When sheared, most elastic solids including metals, rubbers and polymer gels dilate perpendicularly to the shear plane. This behavior, known as the Poynting effect, is characterized by a positive normal stress. Surprisingly, fibrous biopolymer gels exhibit a \emph{negative} normal stress under shear. Here we show that this anomalous behavior originates from the open network structure of biopolymer gels. Using fibrin networks with a controllable pore size as a model system, we show that the normal stress response to an applied shear is positive at short times, but decreases to negative values with a characteristic time scale set by pore size. Using a two-fluid model, we develop a quantitative theory that unifies the opposite behaviors encountered in synthetic and biopolymer gels.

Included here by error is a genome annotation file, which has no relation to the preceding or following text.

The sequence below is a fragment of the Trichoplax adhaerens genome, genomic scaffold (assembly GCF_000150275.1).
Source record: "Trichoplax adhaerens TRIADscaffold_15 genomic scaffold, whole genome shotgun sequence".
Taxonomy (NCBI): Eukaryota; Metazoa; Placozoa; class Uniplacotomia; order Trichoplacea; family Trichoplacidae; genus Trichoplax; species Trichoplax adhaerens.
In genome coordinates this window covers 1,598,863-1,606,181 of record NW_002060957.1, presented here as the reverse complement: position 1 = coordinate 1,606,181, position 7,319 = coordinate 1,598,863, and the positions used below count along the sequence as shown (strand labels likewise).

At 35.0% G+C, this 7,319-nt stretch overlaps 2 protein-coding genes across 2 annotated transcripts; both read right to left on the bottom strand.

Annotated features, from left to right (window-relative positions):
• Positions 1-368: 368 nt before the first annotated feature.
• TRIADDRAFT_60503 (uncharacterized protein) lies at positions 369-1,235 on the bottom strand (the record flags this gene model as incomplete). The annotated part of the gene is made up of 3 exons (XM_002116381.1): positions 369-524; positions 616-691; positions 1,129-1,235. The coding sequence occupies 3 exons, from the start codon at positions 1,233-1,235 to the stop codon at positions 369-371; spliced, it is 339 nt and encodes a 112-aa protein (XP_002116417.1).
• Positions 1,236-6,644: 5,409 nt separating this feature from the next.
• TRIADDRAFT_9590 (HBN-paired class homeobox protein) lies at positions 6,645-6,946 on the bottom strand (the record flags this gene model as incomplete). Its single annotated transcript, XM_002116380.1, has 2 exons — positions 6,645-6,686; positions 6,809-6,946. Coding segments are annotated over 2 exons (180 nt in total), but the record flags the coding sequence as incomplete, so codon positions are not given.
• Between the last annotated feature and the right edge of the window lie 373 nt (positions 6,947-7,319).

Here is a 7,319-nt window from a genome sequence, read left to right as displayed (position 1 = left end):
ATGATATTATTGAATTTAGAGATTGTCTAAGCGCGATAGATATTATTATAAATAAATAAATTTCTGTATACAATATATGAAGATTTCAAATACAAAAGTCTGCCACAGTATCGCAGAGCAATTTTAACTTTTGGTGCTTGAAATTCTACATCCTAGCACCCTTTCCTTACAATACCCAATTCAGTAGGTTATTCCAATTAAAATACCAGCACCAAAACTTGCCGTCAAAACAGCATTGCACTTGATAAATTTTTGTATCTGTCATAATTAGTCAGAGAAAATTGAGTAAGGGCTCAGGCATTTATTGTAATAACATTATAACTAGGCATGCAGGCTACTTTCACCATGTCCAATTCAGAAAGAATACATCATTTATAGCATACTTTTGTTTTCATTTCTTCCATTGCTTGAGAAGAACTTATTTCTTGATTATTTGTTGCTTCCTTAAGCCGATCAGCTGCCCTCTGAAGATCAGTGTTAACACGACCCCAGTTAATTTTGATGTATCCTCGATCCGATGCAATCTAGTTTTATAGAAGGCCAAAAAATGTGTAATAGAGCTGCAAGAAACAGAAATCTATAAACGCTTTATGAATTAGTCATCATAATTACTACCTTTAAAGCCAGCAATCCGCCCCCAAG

Additional Metadata
Publisher APS
Funder NWO
Reviewer B.M. Mulder (Bela)
Persistent URL dx.doi.org/10.1103/PhysRevLett.117.217802
Journal Phys. Rev. Lett.
Citation
de Cagny, H.C.G, Vos, B.E, Vahabi, M, Kurniawan, N.A, Doi, M, Koenderink, G.H, … Bonn, D. (2016). Porosity governs normal stresses in polymer gels. Phys.Rev.Lett., 117(21, Article number: 217802), 1–5. doi:10.1103/PhysRevLett.117.217802